How Rolls-Royce Reached the Pinnacle of Automotive Luxury
A new book traces the rich history and evolution of the of ultra-exclusive automaker—which is actually German-owned.
Brilliant feats of engineering, marketing and design created Rolls-Royce as we know it today, and built on its reputation as the ultimate expression of bespoke British luxury, at a time when it was little more than an (albeit quite famous) trademark. Had BMW not licensed the rights to the Rolls-Royce name and logo from Rolls-Royce Holdings plc in 1998; and then acquired the rights to the Spirit of Ecstasy and Rolls-Royce grille trademarks from Volkswagen AG, it might well have gone the way of Studebaker, Facel-Vega, Hispano-Suiza, et al.
BMW, which paid hundreds of millions of dollars for the privilege, over the objections of a group of British Rolls-Royce enthusiasts “who are fighting to stop the flagship of elegant and expensive motoring falling into foreign hands,” as the Associated Press reported at the time, would not build its own Rolls-Royce-badged car until 2003.
In the years since, however, like the Japanese with their “Scotch” whisky and American denim, the Germans have perfected, reinvented and burnished the brand, relocating it from its historic factory in Crewe to a new home in Goodwood, and taking it to new heights of luxury and exclusivity that Charles Rolls and Henry Royce could scarcely have dreamt about—if they could have dreamt about diamond-encrusted rappers driving bright purple Rollers and bragging about it in verse.
A new book celebrates the accomplishment in suitable style. “Over a century after Henry Royce and Charles Rolls put their first car into production, Rolls-Royce continues to represent the pinnacle of luxury around the world,” Simon Van Booy and Harvey Briggs write in the opening pages of Rolls-Royce Motor Cars: Making a Legend, recently published by ACC Art Books. “It is this passion for continually improving the design, quality and experience of each automobile that allows Rolls-Royce to honor its past without being shackled by it.”
The figure who perhaps best embodies the spirit of the two entrepreneurs today is Torsten Müller-Ötvös, the Munich-born former BMW exec who is has served as Chief Executive Officer of Rolls-Royce Motor Cars for over a decade, and who penned the foreword for the beautifully-illustrated book.
“When I had the honor of being appointed Chief Executive Officer of Rolls-Royce in 2010, I assumed management of a company that on one hand brought with it an immense sense of pride, and on the other, a profound sense of responsibility,” he recounts. “To be at the helm of this great brand, which sits at the apex of the luxury world, is a great privilege.”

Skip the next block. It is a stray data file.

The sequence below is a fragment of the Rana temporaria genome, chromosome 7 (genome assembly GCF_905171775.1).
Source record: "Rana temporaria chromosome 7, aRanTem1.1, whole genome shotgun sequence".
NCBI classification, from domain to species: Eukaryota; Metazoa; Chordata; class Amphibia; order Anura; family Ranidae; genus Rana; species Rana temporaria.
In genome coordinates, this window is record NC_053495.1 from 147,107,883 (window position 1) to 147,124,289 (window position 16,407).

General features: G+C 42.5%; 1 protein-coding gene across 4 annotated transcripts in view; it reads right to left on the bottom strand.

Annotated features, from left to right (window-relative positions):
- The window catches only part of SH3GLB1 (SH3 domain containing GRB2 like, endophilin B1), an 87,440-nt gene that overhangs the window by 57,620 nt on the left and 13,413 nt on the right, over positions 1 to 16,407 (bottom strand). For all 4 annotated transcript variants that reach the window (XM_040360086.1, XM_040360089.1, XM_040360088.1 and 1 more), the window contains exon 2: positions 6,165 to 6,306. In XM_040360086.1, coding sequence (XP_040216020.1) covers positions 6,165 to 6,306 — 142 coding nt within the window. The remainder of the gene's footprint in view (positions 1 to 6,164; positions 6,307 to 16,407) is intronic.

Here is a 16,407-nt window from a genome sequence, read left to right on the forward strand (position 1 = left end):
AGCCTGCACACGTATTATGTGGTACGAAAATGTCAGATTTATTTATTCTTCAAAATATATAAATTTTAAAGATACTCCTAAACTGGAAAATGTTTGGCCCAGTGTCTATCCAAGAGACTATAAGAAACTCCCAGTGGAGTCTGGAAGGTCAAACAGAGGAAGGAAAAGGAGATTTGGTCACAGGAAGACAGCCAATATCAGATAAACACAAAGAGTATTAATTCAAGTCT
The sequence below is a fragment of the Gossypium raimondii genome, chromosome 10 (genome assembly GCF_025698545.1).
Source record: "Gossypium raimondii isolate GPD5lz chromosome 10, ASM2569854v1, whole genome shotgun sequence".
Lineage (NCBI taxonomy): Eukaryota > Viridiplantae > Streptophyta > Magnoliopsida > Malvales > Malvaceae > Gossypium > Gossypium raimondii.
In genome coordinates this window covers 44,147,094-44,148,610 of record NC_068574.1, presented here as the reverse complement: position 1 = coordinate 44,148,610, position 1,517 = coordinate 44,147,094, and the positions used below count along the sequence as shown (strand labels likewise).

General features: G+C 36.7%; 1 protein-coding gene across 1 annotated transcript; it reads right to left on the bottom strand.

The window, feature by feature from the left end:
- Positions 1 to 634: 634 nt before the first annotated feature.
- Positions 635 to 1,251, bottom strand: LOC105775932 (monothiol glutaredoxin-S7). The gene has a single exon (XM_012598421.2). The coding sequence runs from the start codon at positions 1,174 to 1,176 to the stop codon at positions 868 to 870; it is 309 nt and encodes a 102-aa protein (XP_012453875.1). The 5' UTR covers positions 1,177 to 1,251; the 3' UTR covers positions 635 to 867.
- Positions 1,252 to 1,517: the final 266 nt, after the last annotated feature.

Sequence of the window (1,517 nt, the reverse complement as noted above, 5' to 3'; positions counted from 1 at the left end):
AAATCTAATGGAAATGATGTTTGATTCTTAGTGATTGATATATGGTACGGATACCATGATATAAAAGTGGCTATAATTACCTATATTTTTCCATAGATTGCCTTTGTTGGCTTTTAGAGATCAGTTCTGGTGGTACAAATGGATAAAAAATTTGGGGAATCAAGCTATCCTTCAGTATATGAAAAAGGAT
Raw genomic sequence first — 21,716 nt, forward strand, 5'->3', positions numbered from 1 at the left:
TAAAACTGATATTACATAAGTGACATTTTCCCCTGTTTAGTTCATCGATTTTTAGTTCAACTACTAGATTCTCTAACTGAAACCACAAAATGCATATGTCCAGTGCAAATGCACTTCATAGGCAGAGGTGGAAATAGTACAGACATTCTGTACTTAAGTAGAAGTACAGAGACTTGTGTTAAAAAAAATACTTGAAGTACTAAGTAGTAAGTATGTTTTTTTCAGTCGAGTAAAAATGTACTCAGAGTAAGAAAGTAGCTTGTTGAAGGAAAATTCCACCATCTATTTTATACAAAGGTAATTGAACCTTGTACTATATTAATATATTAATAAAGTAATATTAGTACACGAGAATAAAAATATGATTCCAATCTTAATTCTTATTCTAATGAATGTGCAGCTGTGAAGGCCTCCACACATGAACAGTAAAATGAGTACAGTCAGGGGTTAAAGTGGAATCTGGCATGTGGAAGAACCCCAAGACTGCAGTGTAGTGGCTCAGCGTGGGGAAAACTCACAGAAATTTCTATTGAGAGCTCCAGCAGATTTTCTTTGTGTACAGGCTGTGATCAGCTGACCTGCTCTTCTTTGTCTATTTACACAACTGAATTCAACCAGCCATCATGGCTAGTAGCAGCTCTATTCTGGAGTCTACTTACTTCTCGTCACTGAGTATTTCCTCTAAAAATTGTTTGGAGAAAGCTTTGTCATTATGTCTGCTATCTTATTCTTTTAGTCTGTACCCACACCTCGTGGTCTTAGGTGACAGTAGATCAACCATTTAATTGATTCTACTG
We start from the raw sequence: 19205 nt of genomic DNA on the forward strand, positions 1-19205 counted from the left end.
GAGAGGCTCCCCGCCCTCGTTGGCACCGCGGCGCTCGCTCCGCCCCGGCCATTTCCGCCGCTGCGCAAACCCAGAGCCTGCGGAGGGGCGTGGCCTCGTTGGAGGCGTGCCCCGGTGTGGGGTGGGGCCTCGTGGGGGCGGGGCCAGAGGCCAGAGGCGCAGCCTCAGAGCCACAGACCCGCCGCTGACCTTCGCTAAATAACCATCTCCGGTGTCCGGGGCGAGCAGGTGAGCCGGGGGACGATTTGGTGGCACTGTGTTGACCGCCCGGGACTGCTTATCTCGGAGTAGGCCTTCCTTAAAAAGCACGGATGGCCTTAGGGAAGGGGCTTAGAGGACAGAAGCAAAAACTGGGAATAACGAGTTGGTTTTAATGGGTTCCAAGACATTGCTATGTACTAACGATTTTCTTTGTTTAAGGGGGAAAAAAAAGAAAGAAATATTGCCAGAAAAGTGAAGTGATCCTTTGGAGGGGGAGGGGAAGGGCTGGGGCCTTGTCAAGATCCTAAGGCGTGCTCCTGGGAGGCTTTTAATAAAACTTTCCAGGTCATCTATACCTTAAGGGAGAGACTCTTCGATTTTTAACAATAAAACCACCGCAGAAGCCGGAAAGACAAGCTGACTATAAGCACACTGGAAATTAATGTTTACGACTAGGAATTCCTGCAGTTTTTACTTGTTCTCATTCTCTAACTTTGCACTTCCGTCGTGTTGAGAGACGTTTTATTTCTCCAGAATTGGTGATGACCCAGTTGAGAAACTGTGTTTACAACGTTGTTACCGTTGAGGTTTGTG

Müller-Ötvös writes that he often questions “what it is that makes Rolls-Royce unique in its proposition. To find an answer, we must explore and question the core principles and foundations of the luxury world around us. I challenge my colleagues and our Luxury Intelligence Unit continually to interpret what luxury means to our global clients.”
“Is it design? Engineering? Unmatched bespoke capability? Or is it allowing our craftspeople the time and materials required to perfect their art? Our finding is this: it is these elements, combined with a mindset—to collectively achieve the very best of human endeavor.”
Müller-Ötvös delivers what is undoubtedly the book’s best soundbite when he states that “at Rolls-Royce we are defined by individual taste, not by collective opinion—we speak to single clients only; and we make it our business to meet with these clients at every given opportunity.” Rolls-Royce’s clients, he notes, “are our lifeblood.”
“They push us further into the realms of luxury by demanding that the needle of luxury-competence continually progresses at the hands of our extraordinary craftspeople. It is these craftspeople, men and women at the very top of their field, who continually strive to perfect their art, and in doing so, build the very best luxury products in the world. A Rolls-Royce motor car transcends its primary function as a means of conveyance to become a work of art, a luxury object, a lifestyle enhancement.”